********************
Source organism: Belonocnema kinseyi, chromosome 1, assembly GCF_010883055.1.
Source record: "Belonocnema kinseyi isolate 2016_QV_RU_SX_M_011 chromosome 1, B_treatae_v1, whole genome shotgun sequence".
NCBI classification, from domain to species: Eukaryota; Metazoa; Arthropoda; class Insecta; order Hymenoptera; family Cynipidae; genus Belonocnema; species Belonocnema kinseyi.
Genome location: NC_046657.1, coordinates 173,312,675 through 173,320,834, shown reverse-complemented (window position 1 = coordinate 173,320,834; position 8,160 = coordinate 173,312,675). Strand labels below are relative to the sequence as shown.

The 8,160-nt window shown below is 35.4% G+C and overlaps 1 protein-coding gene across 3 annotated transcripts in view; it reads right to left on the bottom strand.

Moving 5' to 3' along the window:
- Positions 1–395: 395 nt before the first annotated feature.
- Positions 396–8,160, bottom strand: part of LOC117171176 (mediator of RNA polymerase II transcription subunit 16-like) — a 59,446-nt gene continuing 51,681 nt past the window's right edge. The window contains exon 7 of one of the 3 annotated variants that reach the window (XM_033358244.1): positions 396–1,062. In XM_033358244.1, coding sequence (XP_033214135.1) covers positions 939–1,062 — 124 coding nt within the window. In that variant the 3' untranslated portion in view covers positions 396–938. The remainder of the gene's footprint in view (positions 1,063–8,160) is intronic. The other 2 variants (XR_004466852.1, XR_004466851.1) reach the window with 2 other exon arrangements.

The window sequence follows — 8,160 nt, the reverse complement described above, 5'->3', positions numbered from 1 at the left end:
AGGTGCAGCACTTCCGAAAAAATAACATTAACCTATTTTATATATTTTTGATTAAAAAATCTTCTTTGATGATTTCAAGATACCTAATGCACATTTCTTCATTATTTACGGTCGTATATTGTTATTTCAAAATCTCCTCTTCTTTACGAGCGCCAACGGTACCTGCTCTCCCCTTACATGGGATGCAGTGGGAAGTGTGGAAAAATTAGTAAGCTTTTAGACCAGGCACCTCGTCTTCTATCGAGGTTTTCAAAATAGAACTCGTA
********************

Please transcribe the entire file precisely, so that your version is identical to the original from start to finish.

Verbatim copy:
Source organism: Belonocnema kinseyi, chromosome 1, assembly GCF_010883055.1.
Source record: "Belonocnema kinseyi isolate 2016_QV_RU_SX_M_011 chromosome 1, B_treatae_v1, whole genome shotgun sequence".
NCBI classification, from domain to species: Eukaryota; Metazoa; Arthropoda; class Insecta; order Hymenoptera; family Cynipidae; genus Belonocnema; species Belonocnema kinseyi.
Genome location: NC_046657.1, coordinates 173,312,675 through 173,320,834, shown reverse-complemented (window position 1 = coordinate 173,320,834; position 8,160 = coordinate 173,312,675). Strand labels below are relative to the sequence as shown.

The 8,160-nt window shown below is 35.4% G+C and overlaps 1 protein-coding gene across 3 annotated transcripts in view; it reads right to left on the bottom strand.

Moving 5' to 3' along the window:
- Positions 1–395: 395 nt before the first annotated feature.
- Positions 396–8,160, bottom strand: part of LOC117171176 (mediator of RNA polymerase II transcription subunit 16-like) — a 59,446-nt gene continuing 51,681 nt past the window's right edge. The window contains exon 7 of one of the 3 annotated variants that reach the window (XM_033358244.1): positions 396–1,062. In XM_033358244.1, coding sequence (XP_033214135.1) covers positions 939–1,062 — 124 coding nt within the window. In that variant the 3' untranslated portion in view covers positions 396–938. The remainder of the gene's footprint in view (positions 1,063–8,160) is intronic. The other 2 variants (XR_004466852.1, XR_004466851.1) reach the window with 2 other exon arrangements.

The window sequence follows — 8,160 nt, the reverse complement described above, 5'->3', positions numbered from 1 at the left end:
AGGTGCAGCACTTCCGAAAAAATAACATTAACCTATTTTATATATTTTTGATTAAAAAATCTTCTTTGATGATTTCAAGATACCTAATGCACATTTCTTCATTATTTACGGTCGTATATTGTTATTTCAAAATCTCCTCTTCTTTACGAGCGCCAACGGTACCTGCTCTCCCCTTACATGGGATGCAGTGGGAAGTGTGGAAAAATTAGTAAGCTTTTAGACCAGGCACCTCGTCTTCTATCGAGGTTTTCAAAATAGAACTCGTA